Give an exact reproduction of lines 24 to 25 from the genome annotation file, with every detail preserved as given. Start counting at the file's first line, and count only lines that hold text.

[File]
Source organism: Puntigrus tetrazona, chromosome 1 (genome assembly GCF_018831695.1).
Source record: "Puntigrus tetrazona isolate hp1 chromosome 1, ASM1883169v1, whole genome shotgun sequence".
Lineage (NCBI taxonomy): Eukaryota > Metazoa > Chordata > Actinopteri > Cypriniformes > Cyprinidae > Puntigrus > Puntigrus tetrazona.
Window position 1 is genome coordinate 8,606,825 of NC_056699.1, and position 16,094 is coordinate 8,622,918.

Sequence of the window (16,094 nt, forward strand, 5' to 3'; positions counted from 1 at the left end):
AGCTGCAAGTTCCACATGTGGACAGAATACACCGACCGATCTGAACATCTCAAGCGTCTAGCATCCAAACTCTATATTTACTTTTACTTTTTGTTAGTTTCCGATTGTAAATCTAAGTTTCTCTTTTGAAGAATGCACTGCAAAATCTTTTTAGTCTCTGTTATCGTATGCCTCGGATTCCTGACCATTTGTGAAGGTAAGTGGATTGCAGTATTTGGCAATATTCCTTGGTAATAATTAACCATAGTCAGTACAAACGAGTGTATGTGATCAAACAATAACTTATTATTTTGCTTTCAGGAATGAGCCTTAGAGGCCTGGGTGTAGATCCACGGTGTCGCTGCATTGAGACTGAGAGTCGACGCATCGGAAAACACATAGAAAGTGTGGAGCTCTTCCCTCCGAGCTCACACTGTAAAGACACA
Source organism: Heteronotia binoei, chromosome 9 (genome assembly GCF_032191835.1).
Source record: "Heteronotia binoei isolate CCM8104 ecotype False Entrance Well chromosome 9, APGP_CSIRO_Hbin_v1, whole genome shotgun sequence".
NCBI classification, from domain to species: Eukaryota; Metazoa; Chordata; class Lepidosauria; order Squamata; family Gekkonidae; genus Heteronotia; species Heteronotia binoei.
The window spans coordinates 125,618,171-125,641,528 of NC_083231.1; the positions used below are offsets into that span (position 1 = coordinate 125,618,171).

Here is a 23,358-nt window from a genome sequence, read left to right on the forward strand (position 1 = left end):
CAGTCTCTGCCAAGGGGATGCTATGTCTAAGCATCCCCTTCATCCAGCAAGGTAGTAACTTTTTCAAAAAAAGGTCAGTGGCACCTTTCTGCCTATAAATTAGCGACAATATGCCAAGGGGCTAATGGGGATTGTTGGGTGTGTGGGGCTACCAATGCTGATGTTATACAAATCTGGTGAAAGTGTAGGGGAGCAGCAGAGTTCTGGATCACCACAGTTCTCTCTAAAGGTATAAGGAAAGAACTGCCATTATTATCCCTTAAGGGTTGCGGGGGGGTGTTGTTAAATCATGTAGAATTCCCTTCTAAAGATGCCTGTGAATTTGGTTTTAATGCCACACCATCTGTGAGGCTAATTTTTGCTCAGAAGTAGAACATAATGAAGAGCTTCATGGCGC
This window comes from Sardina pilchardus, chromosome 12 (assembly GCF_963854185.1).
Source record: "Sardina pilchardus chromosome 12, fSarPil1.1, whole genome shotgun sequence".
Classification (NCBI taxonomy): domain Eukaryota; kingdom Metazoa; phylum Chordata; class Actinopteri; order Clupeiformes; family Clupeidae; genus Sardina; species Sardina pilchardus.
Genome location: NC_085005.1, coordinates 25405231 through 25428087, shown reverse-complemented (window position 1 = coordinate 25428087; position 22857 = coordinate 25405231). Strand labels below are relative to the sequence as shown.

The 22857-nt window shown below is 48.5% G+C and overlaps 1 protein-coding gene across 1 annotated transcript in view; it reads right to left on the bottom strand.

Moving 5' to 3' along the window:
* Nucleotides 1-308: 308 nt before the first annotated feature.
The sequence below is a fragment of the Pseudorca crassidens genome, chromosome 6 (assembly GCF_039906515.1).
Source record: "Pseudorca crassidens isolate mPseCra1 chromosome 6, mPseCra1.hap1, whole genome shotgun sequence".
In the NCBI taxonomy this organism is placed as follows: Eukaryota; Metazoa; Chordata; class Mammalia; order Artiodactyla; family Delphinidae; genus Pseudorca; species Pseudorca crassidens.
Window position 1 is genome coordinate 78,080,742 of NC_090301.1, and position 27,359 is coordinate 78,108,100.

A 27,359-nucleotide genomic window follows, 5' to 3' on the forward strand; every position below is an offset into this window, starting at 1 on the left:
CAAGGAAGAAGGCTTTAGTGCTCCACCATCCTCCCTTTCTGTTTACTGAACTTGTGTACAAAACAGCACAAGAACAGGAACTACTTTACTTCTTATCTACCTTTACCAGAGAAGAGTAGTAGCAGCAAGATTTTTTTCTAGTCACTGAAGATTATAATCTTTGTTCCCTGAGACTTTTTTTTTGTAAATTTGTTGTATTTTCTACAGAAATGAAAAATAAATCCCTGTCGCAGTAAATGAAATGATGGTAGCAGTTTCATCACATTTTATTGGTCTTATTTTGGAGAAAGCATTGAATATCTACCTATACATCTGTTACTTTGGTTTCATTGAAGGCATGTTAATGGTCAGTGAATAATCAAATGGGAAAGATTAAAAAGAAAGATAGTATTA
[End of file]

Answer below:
A 27,359-nucleotide genomic window follows, 5' to 3' on the forward strand; every position below is an offset into this window, starting at 1 on the left:
CAAGGAAGAAGGCTTTAGTGCTCCACCATCCTCCCTTTCTGTTTACTGAACTTGTGTACAAAACAGCACAAGAACAGGAACTACTTTACTTCTTATCTACCTTTACCAGAGAAGAGTAGTAGCAGCAAGATTTTTTTCTAGTCACTGAAGATTATAATCTTTGTTCCCTGAGACTTTTTTTTTGTAAATTTGTTGTATTTTCTACAGAAATGAAAAATAAATCCCTGTCGCAGTAAATGAAATGATGGTAGCAGTTTCATCACATTTTATTGGTCTTATTTTGGAGAAAGCATTGAATATCTACCTATACATCTGTTACTTTGGTTTCATTGAAGGCATGTTAATGGTCAGTGAATAATCAAATGGGAAAGATTAAAAAGAAAGATAGTATTA